Once we reached the saddle, we had only one mile left to the summit! It was then that I realized I was not only going to make it, I was going to be thrilled. We didn’t sit or really even rest at the saddle, just looked around enjoying the views and taking a few pictures.

The last mile was a long one, and my first glimpse of the summit seemed so far in the distance. But again a steady pace was great, breathing was just a bit harder due to the altitude, but the summit was in sight! I could hardly believe it when we were literally standing at the top of Arizona. As my “proof picture” was taken by the sign it suddenly hit me… I ACTUALLY CONQUERED Mt Humphreys. And I enjoyed it! I was feeling so thrilled at this realization I literally jumped up and down and laughed. It had taken only 3 hours to summit. Suddenly, all my earlier fears seemed so foolish.

At the summit, I met a woman named Happy Oasis who was planning to start the Colorado Trail in just 10 days. I was so excited for her and told her I wanted to hear every detail of her trip when she returned. She gave me her email and, perhaps because of my overabundance of enthusiasm, said “only email about once a month, okay?” It was impossible to truly sit and savor the moment at the summit due to a gazillion gnats. The summit is notorious for high winds, but this day was calm allowing the gnats to happily cover you from head to toe.

 

We met several hikers who had camped overnight to enjoy the strawberry moon (also summer solistice ) and then the sunrise in the morning. I thought that sounded like a great plan, so I made a mental note to put that on my training list… overnight stay on Humphreys to enjoy both sunset and sunrise. I also knew it’d be worth the extra weight to bring my nice Nikon camera to capture such sights! Once we reached the saddle we finally sat down. At this point I realized I had literally drank 3 liters of water. Hydration is a life saver. I am no camel. The cool breeze and breath-taking views relaxed me to the point of not wanting to ever move again.

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Reluctantly, I stood up, and continued the descent back down the mountain. It was a relaxing hike down the switchbacks. About 7 switchbacks down, Mountain Goat saw a small trail blocked by a tree limb, leading off the main trail and said, “I bet that’s the way to the B24 crash site“. After discussing how we wanted to see it, but not today, there was suddenly a unanimous “let’s go for it!” and off we went. Upon soon losing all trace of a trail, we bush-whacked straight up (another $500 fine) until we came to the ever daunting talus, only daunting if you’re not a mountain goat. Just going on instinct we crossed a few more talus fields and decided if we didn’t see the site soon we would turn back. I stopped on the third talus crossing and encouraged the guide to go ahead a bit and see if anything looked promising.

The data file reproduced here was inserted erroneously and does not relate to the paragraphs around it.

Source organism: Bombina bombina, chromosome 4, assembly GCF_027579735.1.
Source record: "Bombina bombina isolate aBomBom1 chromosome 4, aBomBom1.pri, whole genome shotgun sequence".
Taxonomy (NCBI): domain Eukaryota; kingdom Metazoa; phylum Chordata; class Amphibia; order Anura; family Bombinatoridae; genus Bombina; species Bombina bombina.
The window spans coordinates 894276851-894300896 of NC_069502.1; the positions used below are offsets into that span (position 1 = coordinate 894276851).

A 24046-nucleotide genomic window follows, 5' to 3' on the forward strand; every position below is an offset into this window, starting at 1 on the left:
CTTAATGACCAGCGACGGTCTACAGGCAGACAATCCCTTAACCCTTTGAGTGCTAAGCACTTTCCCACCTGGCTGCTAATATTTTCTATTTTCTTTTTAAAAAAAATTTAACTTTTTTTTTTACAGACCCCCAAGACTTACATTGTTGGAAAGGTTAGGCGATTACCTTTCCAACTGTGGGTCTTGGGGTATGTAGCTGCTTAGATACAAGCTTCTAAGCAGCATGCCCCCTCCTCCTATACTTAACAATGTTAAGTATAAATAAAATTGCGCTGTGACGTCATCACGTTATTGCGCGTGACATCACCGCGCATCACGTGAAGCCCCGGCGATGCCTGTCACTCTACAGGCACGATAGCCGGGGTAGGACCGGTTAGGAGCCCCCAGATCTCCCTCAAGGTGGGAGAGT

Soon a voice said, “I’ve got good news and bad news. The good news is, I found the crash site! The bad news is, you still have to cross that talus to more talus, because darn if that Bomber didn’t crash right into the rocks!” Ugh… but there’s no way I was going to miss this opportunity. So I made it across, with great anxiety, to the site! And, wow!

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Amazing how much debris was still left from 1944! Wings, brakes, propeller, wires, electronic boxes, gears, etc. A moment of silence to honor the 8 men who died in the crash seemed appropriate.


Time to head back and find the trail… but the trail was nowhere to be found. So we began bush-whacking again (cha-ching, another $500 fine). The anxiety from crossing the talus and bush-whacking caused me to start laughing. A nervous laugh. And the desire to sit down in the dirt and be done with it all was building. I heard several “Are you okay?” questions. Then more questions. And of course I replied to every one of them, “Uh-huh“, giggle-giggle. “What’s wrong?“, “Nothing“, giggle-giggle. When the trail was finally discovered I had to explain my anxiety attack and assure them I would be just fine in a few minutes.

I soon settled down and began happily trekking down the trail. We reached a nice spot to sit and drink and discover a short cut down the mountain… which turned out to be straight down a now barren ski run. What a brilliant idea, (minus the additional $500 fine)!

Back at the lower parking lot we celebrated with ice-cold lemonade. Lots of it! I was covered in dust and dirt and my feet hurt, but I felt so, so happy and proud of myself. Then later, fish tacos, cold drinks, a shower, and a soak in the hot tub, became the perfect way to end a perfect day.

p.s. For clarification (and some comments below), I feel I should add that these fines were not actually charged to us… but it sure was fun to keep a tally of such a possibility! I’m weird like that.

p.p.s. If anyone would like to know how I feel 2 days after the hike, just ask me.

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Any guesses as to what this might be?